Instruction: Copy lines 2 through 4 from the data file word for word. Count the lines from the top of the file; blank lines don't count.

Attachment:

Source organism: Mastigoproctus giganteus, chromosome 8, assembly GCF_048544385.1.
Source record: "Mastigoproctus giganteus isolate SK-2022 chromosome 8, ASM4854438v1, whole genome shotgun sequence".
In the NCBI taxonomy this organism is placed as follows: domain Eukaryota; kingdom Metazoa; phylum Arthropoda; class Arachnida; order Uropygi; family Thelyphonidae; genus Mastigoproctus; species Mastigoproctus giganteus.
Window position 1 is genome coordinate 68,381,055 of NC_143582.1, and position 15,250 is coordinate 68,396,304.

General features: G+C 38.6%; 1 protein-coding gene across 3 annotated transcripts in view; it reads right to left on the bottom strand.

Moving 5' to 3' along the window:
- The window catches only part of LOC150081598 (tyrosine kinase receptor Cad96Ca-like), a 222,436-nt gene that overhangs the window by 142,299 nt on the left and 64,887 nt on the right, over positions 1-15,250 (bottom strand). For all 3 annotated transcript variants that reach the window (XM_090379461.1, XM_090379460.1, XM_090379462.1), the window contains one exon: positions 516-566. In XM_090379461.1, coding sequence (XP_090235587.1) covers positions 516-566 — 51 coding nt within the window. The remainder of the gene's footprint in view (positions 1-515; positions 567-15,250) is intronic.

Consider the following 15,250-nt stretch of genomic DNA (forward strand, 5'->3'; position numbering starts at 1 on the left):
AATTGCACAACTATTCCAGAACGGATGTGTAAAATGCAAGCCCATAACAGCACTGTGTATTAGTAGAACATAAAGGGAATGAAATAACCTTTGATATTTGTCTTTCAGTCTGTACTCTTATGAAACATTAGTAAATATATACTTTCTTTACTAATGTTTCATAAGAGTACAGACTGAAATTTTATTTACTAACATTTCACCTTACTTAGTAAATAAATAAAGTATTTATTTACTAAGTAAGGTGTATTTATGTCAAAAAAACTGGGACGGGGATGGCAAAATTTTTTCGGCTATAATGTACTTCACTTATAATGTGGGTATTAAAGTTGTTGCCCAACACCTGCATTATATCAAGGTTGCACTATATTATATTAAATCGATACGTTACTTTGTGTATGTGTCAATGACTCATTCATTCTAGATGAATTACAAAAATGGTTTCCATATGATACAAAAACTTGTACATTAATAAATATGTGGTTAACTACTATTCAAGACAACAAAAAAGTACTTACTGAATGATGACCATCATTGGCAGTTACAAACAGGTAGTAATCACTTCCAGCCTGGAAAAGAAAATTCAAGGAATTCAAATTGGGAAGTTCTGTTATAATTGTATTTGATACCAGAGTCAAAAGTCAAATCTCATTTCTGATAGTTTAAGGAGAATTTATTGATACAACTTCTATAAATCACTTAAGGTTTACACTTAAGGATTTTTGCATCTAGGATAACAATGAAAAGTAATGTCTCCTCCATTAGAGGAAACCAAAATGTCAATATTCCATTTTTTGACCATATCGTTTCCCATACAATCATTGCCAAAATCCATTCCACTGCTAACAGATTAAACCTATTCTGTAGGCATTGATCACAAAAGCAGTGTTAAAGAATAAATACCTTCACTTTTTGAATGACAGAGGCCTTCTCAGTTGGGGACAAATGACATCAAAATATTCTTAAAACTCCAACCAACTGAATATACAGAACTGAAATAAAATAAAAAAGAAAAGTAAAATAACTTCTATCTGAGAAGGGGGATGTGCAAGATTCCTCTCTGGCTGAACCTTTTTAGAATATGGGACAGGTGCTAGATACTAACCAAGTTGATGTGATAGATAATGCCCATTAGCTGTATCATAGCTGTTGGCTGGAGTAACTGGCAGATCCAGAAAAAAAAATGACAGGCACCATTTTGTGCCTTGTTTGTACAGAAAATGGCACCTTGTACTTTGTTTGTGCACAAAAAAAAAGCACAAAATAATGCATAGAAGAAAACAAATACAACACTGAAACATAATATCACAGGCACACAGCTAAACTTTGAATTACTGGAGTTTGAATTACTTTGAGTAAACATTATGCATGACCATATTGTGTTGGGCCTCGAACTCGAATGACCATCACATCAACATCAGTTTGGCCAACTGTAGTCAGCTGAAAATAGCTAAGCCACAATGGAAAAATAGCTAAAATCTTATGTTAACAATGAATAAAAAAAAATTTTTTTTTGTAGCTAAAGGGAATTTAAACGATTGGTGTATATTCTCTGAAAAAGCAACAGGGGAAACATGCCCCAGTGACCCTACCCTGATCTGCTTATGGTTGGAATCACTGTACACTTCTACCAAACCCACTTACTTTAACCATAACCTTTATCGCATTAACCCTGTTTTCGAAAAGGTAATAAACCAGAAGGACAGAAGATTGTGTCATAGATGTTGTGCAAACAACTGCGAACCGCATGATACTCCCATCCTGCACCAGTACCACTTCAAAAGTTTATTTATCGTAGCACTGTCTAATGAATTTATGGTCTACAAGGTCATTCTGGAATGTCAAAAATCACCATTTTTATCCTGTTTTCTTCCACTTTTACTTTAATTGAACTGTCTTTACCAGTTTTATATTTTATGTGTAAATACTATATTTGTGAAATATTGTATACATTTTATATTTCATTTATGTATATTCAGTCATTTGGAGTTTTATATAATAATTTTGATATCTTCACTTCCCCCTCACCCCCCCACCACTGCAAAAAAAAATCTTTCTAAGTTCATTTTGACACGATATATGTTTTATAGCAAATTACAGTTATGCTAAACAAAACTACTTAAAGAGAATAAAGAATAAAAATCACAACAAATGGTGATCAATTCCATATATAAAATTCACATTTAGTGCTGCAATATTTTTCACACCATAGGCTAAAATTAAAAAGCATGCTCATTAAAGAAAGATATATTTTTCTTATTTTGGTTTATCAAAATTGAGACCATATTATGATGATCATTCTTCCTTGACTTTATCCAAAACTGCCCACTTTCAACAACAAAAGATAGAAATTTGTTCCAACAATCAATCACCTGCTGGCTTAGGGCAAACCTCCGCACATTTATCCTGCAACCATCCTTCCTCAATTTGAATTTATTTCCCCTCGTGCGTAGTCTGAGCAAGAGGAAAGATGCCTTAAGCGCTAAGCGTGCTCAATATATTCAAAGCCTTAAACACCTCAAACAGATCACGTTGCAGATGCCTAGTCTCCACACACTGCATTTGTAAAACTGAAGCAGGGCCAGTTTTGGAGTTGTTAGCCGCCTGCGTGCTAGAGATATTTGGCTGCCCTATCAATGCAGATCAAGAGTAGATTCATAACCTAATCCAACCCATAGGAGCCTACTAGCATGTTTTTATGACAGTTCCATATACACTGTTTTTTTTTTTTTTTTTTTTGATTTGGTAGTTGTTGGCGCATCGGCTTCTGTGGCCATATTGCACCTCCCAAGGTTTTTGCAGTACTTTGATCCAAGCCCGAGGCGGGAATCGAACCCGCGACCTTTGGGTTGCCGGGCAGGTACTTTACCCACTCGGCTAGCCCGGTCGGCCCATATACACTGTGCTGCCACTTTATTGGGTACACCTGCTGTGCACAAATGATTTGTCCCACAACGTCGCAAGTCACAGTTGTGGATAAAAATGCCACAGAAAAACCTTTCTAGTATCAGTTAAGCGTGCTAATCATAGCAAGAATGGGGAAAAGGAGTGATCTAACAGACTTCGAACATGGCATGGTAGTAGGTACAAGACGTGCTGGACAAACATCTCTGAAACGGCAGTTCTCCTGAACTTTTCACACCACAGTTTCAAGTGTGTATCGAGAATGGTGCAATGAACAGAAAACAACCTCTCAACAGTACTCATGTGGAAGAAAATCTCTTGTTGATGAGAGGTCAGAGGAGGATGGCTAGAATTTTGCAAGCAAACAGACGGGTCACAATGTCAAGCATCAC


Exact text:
Source record: "Mastigoproctus giganteus isolate SK-2022 chromosome 8, ASM4854438v1, whole genome shotgun sequence".
In the NCBI taxonomy this organism is placed as follows: domain Eukaryota; kingdom Metazoa; phylum Arthropoda; class Arachnida; order Uropygi; family Thelyphonidae; genus Mastigoproctus; species Mastigoproctus giganteus.
Window position 1 is genome coordinate 68,381,055 of NC_143582.1, and position 15,250 is coordinate 68,396,304.